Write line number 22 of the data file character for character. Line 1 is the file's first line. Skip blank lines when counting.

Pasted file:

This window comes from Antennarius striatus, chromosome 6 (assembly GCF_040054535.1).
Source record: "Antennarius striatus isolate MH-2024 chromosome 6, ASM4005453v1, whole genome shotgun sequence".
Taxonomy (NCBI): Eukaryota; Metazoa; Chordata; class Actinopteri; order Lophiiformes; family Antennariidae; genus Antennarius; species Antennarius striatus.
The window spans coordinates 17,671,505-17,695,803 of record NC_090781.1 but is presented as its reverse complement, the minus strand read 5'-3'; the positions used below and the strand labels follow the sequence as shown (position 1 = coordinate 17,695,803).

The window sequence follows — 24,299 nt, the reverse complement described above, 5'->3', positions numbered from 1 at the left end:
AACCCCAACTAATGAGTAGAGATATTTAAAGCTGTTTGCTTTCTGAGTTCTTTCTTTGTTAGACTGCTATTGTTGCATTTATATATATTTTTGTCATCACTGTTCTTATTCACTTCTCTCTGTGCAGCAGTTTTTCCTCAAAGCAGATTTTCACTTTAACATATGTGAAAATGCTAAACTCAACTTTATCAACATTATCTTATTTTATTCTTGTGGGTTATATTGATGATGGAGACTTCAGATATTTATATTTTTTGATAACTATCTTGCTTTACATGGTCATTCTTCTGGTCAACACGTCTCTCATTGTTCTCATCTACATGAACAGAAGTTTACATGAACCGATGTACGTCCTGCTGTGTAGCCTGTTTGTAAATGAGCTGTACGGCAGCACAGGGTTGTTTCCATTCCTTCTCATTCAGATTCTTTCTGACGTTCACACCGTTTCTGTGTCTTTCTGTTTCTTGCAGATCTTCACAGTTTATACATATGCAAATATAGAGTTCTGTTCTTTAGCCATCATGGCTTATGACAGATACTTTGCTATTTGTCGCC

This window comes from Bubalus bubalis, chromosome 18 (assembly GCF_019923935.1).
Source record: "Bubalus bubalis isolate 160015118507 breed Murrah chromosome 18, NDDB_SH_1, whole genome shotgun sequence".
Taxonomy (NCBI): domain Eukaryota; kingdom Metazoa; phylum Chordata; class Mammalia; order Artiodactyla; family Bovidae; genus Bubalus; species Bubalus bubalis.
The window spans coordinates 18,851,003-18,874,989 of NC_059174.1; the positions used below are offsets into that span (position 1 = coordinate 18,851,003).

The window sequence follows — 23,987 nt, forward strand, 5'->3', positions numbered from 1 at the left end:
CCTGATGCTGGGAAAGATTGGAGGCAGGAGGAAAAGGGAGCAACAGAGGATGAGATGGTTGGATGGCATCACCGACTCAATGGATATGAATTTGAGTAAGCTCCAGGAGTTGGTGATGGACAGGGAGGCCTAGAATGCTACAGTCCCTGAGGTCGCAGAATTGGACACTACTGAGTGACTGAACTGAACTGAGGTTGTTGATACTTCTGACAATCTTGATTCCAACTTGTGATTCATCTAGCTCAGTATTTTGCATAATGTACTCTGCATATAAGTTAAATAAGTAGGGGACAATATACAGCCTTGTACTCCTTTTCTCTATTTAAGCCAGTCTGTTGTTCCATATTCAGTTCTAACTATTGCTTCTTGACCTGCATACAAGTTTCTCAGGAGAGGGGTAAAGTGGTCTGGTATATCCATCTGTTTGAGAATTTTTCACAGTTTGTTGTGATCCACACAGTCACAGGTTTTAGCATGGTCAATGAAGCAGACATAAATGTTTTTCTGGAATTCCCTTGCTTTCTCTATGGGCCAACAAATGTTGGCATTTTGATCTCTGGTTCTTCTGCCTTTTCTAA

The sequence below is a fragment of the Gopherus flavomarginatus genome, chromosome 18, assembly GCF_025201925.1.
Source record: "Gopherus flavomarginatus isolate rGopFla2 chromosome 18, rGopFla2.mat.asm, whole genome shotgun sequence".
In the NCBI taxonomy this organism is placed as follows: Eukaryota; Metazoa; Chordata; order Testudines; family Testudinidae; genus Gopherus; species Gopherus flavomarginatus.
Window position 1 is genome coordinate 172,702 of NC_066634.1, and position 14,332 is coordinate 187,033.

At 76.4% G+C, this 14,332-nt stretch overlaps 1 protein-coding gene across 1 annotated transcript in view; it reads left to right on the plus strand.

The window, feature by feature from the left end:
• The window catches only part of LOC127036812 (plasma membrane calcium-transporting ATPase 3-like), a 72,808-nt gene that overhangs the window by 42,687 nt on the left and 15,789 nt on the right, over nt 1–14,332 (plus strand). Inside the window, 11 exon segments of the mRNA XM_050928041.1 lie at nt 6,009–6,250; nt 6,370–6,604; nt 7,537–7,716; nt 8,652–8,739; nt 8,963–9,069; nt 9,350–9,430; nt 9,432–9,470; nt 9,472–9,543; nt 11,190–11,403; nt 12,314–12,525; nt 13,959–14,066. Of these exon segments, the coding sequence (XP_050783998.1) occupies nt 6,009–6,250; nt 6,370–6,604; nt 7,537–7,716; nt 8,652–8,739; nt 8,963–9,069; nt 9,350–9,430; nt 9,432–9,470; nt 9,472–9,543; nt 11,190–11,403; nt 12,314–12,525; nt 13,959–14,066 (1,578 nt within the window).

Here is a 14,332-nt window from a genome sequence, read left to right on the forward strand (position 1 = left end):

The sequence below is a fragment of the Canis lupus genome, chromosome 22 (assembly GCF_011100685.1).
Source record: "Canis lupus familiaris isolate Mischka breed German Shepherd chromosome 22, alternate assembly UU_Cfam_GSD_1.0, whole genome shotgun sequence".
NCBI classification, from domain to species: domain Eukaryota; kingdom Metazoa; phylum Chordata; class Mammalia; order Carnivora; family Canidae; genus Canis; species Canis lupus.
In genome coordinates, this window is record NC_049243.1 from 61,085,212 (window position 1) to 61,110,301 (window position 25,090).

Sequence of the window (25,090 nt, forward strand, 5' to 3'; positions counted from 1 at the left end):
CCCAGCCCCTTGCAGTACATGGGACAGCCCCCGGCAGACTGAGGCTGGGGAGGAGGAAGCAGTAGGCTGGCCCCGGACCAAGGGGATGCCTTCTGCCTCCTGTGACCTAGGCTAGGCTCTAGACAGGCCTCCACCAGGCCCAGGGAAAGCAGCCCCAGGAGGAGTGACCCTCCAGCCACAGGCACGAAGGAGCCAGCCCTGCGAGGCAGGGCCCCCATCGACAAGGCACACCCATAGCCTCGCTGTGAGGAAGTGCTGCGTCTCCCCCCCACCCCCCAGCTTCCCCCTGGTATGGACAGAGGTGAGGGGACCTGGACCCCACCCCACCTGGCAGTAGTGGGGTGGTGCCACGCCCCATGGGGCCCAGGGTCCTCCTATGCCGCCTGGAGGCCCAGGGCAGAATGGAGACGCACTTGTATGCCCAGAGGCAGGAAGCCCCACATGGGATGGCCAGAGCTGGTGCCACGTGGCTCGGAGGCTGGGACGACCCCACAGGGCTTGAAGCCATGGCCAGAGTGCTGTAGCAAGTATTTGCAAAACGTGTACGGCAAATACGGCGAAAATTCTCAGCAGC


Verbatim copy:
Source record: "Canis lupus familiaris isolate Mischka breed German Shepherd chromosome 22, alternate assembly UU_Cfam_GSD_1.0, whole genome shotgun sequence".